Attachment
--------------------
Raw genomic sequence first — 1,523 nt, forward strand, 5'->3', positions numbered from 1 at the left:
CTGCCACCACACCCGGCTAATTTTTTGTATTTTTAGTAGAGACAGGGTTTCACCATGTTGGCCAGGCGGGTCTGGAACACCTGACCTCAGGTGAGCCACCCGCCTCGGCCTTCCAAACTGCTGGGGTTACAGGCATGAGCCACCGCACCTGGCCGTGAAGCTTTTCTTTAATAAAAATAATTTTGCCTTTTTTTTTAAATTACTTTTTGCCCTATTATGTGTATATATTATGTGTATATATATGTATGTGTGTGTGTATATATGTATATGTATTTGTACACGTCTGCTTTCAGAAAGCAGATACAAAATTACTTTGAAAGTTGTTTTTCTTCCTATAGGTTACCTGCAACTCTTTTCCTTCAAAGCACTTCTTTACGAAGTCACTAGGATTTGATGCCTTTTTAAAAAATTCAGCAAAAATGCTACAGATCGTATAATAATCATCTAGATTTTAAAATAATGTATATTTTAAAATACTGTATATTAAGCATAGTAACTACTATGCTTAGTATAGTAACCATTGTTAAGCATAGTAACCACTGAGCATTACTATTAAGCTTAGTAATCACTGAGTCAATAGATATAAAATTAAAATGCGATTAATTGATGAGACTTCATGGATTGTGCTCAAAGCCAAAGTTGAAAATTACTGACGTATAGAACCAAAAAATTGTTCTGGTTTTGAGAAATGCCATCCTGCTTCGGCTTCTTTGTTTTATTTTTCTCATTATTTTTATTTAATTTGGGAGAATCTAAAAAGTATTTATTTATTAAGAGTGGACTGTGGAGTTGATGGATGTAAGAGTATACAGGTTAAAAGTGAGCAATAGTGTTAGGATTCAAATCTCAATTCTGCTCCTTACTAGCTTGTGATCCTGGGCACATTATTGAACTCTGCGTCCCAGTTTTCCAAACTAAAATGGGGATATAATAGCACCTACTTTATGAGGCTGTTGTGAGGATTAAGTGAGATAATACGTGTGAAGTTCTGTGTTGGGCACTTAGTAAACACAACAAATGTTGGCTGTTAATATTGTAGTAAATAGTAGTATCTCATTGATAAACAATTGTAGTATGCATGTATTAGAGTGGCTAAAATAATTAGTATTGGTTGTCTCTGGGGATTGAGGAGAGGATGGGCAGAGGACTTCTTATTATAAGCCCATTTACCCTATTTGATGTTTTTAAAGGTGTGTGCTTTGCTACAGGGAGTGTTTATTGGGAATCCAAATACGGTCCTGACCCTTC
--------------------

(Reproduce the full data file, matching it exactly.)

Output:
Raw genomic sequence first — 1,523 nt, forward strand, 5'->3', positions numbered from 1 at the left:
CTGCCACCACACCCGGCTAATTTTTTGTATTTTTAGTAGAGACAGGGTTTCACCATGTTGGCCAGGCGGGTCTGGAACACCTGACCTCAGGTGAGCCACCCGCCTCGGCCTTCCAAACTGCTGGGGTTACAGGCATGAGCCACCGCACCTGGCCGTGAAGCTTTTCTTTAATAAAAATAATTTTGCCTTTTTTTTTAAATTACTTTTTGCCCTATTATGTGTATATATTATGTGTATATATATGTATGTGTGTGTGTATATATGTATATGTATTTGTACACGTCTGCTTTCAGAAAGCAGATACAAAATTACTTTGAAAGTTGTTTTTCTTCCTATAGGTTACCTGCAACTCTTTTCCTTCAAAGCACTTCTTTACGAAGTCACTAGGATTTGATGCCTTTTTAAAAAATTCAGCAAAAATGCTACAGATCGTATAATAATCATCTAGATTTTAAAATAATGTATATTTTAAAATACTGTATATTAAGCATAGTAACTACTATGCTTAGTATAGTAACCATTGTTAAGCATAGTAACCACTGAGCATTACTATTAAGCTTAGTAATCACTGAGTCAATAGATATAAAATTAAAATGCGATTAATTGATGAGACTTCATGGATTGTGCTCAAAGCCAAAGTTGAAAATTACTGACGTATAGAACCAAAAAATTGTTCTGGTTTTGAGAAATGCCATCCTGCTTCGGCTTCTTTGTTTTATTTTTCTCATTATTTTTATTTAATTTGGGAGAATCTAAAAAGTATTTATTTATTAAGAGTGGACTGTGGAGTTGATGGATGTAAGAGTATACAGGTTAAAAGTGAGCAATAGTGTTAGGATTCAAATCTCAATTCTGCTCCTTACTAGCTTGTGATCCTGGGCACATTATTGAACTCTGCGTCCCAGTTTTCCAAACTAAAATGGGGATATAATAGCACCTACTTTATGAGGCTGTTGTGAGGATTAAGTGAGATAATACGTGTGAAGTTCTGTGTTGGGCACTTAGTAAACACAACAAATGTTGGCTGTTAATATTGTAGTAAATAGTAGTATCTCATTGATAAACAATTGTAGTATGCATGTATTAGAGTGGCTAAAATAATTAGTATTGGTTGTCTCTGGGGATTGAGGAGAGGATGGGCAGAGGACTTCTTATTATAAGCCCATTTACCCTATTTGATGTTTTTAAAGGTGTGTGCTTTGCTACAGGGAGTGTTTATTGGGAATCCAAATACGGTCCTGACCCTTC